Diabetes and pregnancy may make for a deadly combination for women at risk of heart disease.
A long-term study recently concluded that women who develop gestational diabetes during their pregnancy may be at an increased risk of developing heart disease later on.
Gestational diabetes develops during a woman’s pregnancy but disappears after the pregnancy. However, it seems to increase a woman’s risk of developing type 2 diabetes in later years.
Doctors have long known that women who develop gestational diabetes during pregnancy are more likely to develop type 2 diabetes later in life than women who do not develop the condition during pregnancy.
The new study results indicate that the women who get gestational diabetes, which ranges from two to 10 percent, may be at an increased risk for heart disease decades before women who do not develop gestational diabetes. These findings indicate that women who develop gestational diabetes have a potentially shortened lifespan.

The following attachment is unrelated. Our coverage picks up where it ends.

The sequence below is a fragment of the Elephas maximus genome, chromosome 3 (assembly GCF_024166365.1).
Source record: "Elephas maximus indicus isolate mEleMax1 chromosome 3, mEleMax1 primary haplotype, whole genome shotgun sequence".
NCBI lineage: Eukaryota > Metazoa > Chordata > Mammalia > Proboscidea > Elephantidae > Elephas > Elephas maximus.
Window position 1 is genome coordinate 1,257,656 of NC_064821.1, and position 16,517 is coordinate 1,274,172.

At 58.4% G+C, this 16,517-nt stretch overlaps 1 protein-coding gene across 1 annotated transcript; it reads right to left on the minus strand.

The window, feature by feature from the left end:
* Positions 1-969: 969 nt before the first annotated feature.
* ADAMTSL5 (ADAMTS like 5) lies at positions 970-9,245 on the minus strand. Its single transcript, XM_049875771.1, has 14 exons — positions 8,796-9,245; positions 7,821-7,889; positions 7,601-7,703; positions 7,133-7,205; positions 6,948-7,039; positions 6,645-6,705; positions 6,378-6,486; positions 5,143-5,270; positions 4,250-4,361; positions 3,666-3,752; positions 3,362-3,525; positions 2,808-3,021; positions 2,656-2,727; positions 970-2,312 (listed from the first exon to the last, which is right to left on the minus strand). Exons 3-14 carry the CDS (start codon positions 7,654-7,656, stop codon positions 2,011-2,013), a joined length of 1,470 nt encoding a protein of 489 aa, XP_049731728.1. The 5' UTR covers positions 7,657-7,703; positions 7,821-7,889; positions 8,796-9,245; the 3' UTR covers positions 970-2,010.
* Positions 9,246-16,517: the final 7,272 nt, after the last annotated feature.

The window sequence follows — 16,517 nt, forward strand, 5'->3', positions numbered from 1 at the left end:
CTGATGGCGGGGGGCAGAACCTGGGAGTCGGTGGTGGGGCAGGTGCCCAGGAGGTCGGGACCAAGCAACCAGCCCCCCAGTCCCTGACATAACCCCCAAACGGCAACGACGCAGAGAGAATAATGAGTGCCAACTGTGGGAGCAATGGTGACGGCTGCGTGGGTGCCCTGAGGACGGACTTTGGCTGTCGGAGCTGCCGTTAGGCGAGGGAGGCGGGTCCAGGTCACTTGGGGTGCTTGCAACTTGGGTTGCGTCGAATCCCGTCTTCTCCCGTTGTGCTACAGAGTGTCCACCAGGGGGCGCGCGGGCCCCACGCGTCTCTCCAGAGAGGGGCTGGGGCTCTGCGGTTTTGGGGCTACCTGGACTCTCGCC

The study, which was recently published in the Journal of the American Heart Association, involved close to 900 healthy young women, who were studied for 20 years. Researchers found that women who had developed gestational diabetes had a higher chance of having thickened arteries on imaging tests by the time they were in their late 30s or early 40s. Thickened arteries are an early indication of heart disease.
On average, women tend to develop heart disease in their 60s, which is around 10 years after men. Female hormones often protect women as they go through menopause.
Erica Gunderson, study lead and senior research scientist at Kaiser Permanente Northern California in Oakland, California, said, “We found evidence of early heart disease in those who had gestational diabetes even if they weren’t obese or didn’t have Type 2 diabetes.” She explained that these findings are the first indication that researchers have found that gestational diabetes is an independent risk factor for heart problems later on.
It is believed that gestational diabetes may lead to minute changes in hormonal systems, which could lead to heart disease later on.